Why Are Millennials Flocking To Aldi Over Whole Foods?

Image courtesy of Mike Mozart

Despite opening a new, hipper version of its typical stores, Whole Foods doesn’t appear to be making much headway in turning around its slumping sales. In fact, customers are actually heading to discount retailer Aldi. But why? 

Bloomberg reports that stores like Aldi and Trader Joe’s (who are strange corporate cousins through their Germany-based parent companies) are capitalizing on Whole Foods’ weaknesses — namely their expensive price points — and offering similar, more affordable products that garner the attention of shoppers, including the always coveted millennial demographic.

Aldi, for its part, takes an approach to shopping that is essentially a 180 from Whole Foods’ — and its new 365 store’s — approach: focusing on speed and price, not ambience and what’s hip.

The stores are also different from traditional groceries: shoppers rent a cart and receive their quarter back upon its return, and bags are a strict BYOB policy.

Aldi is also pushing back against the trend of offering customers every possible item and brand they could want. The majority of products it sells are from house brands, and you won’t get lost in endless aisles because there are significantly fewer of them.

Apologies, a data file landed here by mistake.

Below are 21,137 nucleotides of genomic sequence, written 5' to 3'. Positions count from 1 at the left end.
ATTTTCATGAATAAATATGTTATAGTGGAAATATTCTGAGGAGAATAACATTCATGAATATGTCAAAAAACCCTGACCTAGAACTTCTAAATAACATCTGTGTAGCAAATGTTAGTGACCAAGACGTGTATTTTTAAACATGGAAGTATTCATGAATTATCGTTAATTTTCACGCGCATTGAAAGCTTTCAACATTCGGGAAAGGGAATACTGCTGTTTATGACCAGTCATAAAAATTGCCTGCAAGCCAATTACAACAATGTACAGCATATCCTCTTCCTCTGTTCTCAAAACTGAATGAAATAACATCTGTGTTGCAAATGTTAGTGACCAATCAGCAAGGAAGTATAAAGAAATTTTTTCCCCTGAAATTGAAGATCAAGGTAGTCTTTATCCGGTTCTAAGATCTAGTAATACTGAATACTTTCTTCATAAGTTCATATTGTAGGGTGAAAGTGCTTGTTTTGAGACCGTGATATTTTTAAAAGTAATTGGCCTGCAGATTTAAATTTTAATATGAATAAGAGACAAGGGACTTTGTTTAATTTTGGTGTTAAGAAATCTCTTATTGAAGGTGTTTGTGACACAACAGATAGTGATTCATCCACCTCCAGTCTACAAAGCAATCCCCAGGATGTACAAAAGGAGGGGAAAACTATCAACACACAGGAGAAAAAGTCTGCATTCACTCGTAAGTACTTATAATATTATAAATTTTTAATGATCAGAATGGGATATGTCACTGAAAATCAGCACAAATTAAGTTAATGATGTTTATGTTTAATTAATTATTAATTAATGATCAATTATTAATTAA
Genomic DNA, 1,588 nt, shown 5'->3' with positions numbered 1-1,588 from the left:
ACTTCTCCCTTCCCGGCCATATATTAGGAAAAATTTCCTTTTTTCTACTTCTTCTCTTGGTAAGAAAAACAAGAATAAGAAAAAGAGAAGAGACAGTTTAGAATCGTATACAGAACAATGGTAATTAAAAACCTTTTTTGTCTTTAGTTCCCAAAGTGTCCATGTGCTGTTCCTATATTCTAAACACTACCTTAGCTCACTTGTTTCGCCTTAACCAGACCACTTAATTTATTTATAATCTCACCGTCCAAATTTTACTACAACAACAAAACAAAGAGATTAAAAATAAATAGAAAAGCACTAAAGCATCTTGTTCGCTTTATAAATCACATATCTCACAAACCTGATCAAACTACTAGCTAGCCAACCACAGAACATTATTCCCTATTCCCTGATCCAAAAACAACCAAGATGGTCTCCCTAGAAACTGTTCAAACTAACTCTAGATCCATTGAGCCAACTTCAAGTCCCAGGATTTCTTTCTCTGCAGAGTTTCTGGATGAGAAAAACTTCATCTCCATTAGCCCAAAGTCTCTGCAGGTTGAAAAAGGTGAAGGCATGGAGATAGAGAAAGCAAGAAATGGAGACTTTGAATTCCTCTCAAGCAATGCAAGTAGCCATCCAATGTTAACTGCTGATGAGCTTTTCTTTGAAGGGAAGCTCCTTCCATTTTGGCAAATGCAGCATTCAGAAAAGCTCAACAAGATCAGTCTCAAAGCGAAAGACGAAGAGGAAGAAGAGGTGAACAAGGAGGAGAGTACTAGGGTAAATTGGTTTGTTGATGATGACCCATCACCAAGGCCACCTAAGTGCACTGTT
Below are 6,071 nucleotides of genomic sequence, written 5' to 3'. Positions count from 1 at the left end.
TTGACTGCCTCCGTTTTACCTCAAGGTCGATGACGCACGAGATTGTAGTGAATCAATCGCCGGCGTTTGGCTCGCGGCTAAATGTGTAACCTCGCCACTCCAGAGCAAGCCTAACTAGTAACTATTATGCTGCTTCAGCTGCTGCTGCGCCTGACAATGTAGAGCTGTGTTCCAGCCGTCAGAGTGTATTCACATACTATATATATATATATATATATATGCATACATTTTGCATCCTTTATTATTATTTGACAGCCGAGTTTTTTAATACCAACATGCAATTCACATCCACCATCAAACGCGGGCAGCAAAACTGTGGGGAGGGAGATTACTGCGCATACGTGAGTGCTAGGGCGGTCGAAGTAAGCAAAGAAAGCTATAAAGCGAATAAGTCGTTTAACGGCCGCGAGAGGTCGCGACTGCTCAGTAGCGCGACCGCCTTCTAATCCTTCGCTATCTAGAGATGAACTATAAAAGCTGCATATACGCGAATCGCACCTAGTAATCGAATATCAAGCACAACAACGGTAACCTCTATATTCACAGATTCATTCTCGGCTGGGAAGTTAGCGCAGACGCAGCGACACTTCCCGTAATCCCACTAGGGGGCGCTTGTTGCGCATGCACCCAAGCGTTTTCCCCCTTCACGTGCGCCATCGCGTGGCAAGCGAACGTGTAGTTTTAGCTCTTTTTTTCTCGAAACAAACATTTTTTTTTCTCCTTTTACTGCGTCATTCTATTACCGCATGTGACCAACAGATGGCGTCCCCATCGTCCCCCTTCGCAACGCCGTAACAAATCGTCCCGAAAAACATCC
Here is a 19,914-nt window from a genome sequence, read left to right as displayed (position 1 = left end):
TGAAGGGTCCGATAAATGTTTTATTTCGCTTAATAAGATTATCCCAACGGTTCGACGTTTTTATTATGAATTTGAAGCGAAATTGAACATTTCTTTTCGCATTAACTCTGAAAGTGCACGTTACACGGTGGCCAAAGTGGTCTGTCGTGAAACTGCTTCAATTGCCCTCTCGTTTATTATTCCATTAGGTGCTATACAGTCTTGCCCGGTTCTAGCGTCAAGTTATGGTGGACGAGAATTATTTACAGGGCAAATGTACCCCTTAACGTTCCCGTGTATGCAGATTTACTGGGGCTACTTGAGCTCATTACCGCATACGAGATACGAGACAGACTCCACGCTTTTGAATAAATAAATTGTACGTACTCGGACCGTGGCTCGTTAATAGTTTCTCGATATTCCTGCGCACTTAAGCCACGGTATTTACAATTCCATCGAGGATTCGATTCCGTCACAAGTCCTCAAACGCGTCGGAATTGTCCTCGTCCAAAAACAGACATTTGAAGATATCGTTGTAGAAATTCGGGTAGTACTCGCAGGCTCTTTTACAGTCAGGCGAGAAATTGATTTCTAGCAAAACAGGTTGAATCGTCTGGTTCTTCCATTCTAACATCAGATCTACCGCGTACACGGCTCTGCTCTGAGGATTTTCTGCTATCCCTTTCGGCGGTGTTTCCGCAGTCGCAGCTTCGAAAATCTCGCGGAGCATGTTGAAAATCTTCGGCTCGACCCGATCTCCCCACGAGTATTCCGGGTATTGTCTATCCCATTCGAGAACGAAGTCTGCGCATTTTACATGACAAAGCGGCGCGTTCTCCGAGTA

“The customer doesn’t have to walk in the store and have so many options and take time to decide. We’ve done that work for them,” Liz Ruggles, Aldi’s marketing director, tells Bloomberg.

The retailer’s no-frills approach to shopping is a striking contrast to Whole Foods’ answer: 365, a new store that is intended to be a place where people want to hang out, not just shop.

But so far, it doesn’t appear the store in Silver Lake, CA, has recaptured the grocery sales of customers leaving traditional Whole Foods.

In fact, one shopper tells Bloomberg that he went to the new 365 store recently for breakfast and iced coffee. While he got the goods, he also “drank beers” and “treated it like a bar and pregamed before a Memorial Day party.” He has yet to actually buy groceries from the store.

The lack of grocery sales isn’t exactly worrisome for Jeff Turnas, president of 365.

“I’m not sure it’s a negative,” he says. “We didn’t set out to say we just want millennials in our store,” he says. “We set out to create a fun, new, fresh way to shop with amazing prices.”

Whole Foods Is Getting Killed by Aldi. Is a Millennial Grocery Chain the Fix? [Bloomberg]

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